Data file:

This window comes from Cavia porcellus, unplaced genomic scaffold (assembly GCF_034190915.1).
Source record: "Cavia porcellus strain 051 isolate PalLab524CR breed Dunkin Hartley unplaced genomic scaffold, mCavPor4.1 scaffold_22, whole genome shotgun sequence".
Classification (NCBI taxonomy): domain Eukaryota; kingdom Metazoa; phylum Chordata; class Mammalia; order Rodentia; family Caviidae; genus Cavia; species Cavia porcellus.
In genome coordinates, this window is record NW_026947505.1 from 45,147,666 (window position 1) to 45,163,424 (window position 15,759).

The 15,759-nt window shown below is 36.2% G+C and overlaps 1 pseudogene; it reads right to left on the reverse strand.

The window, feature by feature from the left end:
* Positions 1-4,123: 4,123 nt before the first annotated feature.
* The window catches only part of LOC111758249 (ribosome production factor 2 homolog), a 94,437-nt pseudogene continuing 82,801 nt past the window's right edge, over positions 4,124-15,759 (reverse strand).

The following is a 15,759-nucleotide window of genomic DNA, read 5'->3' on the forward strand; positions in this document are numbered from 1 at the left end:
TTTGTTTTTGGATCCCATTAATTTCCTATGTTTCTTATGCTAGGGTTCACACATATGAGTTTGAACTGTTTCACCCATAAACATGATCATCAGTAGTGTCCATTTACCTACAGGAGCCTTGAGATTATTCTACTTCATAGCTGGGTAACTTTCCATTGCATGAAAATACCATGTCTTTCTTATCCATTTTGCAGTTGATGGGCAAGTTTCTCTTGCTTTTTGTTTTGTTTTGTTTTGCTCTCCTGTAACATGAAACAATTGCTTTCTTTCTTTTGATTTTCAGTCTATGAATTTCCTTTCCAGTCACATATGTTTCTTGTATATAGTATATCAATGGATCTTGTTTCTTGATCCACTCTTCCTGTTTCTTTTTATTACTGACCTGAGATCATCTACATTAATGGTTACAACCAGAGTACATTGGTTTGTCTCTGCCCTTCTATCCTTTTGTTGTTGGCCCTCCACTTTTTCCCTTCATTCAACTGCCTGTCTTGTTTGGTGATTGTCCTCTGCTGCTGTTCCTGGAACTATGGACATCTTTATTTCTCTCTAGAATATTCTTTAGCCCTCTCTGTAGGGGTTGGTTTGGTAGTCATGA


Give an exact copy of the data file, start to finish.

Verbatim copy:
This window comes from Cavia porcellus, unplaced genomic scaffold (assembly GCF_034190915.1).
Source record: "Cavia porcellus strain 051 isolate PalLab524CR breed Dunkin Hartley unplaced genomic scaffold, mCavPor4.1 scaffold_22, whole genome shotgun sequence".
Classification (NCBI taxonomy): domain Eukaryota; kingdom Metazoa; phylum Chordata; class Mammalia; order Rodentia; family Caviidae; genus Cavia; species Cavia porcellus.
In genome coordinates, this window is record NW_026947505.1 from 45,147,666 (window position 1) to 45,163,424 (window position 15,759).

The 15,759-nt window shown below is 36.2% G+C and overlaps 1 pseudogene; it reads right to left on the reverse strand.

The window, feature by feature from the left end:
* Positions 1-4,123: 4,123 nt before the first annotated feature.
* The window catches only part of LOC111758249 (ribosome production factor 2 homolog), a 94,437-nt pseudogene continuing 82,801 nt past the window's right edge, over positions 4,124-15,759 (reverse strand).

The following is a 15,759-nucleotide window of genomic DNA, read 5'->3' on the forward strand; positions in this document are numbered from 1 at the left end:
TTTGTTTTTGGATCCCATTAATTTCCTATGTTTCTTATGCTAGGGTTCACACATATGAGTTTGAACTGTTTCACCCATAAACATGATCATCAGTAGTGTCCATTTACCTACAGGAGCCTTGAGATTATTCTACTTCATAGCTGGGTAACTTTCCATTGCATGAAAATACCATGTCTTTCTTATCCATTTTGCAGTTGATGGGCAAGTTTCTCTTGCTTTTTGTTTTGTTTTGTTTTGCTCTCCTGTAACATGAAACAATTGCTTTCTTTCTTTTGATTTTCAGTCTATGAATTTCCTTTCCAGTCACATATGTTTCTTGTATATAGTATATCAATGGATCTTGTTTCTTGATCCACTCTTCCTGTTTCTTTTTATTACTGACCTGAGATCATCTACATTAATGGTTACAACCAGAGTACATTGGTTTGTCTCTGCCCTTCTATCCTTTTGTTGTTGGCCCTCCACTTTTTCCCTTCATTCAACTGCCTGTCTTGTTTGGTGATTGTCCTCTGCTGCTGTTCCTGGAACTATGGACATCTTTATTTCTCTCTAGAATATTCTTTAGCCCTCTCTGTAGGGGTTGGTTTGGTAGTCATGA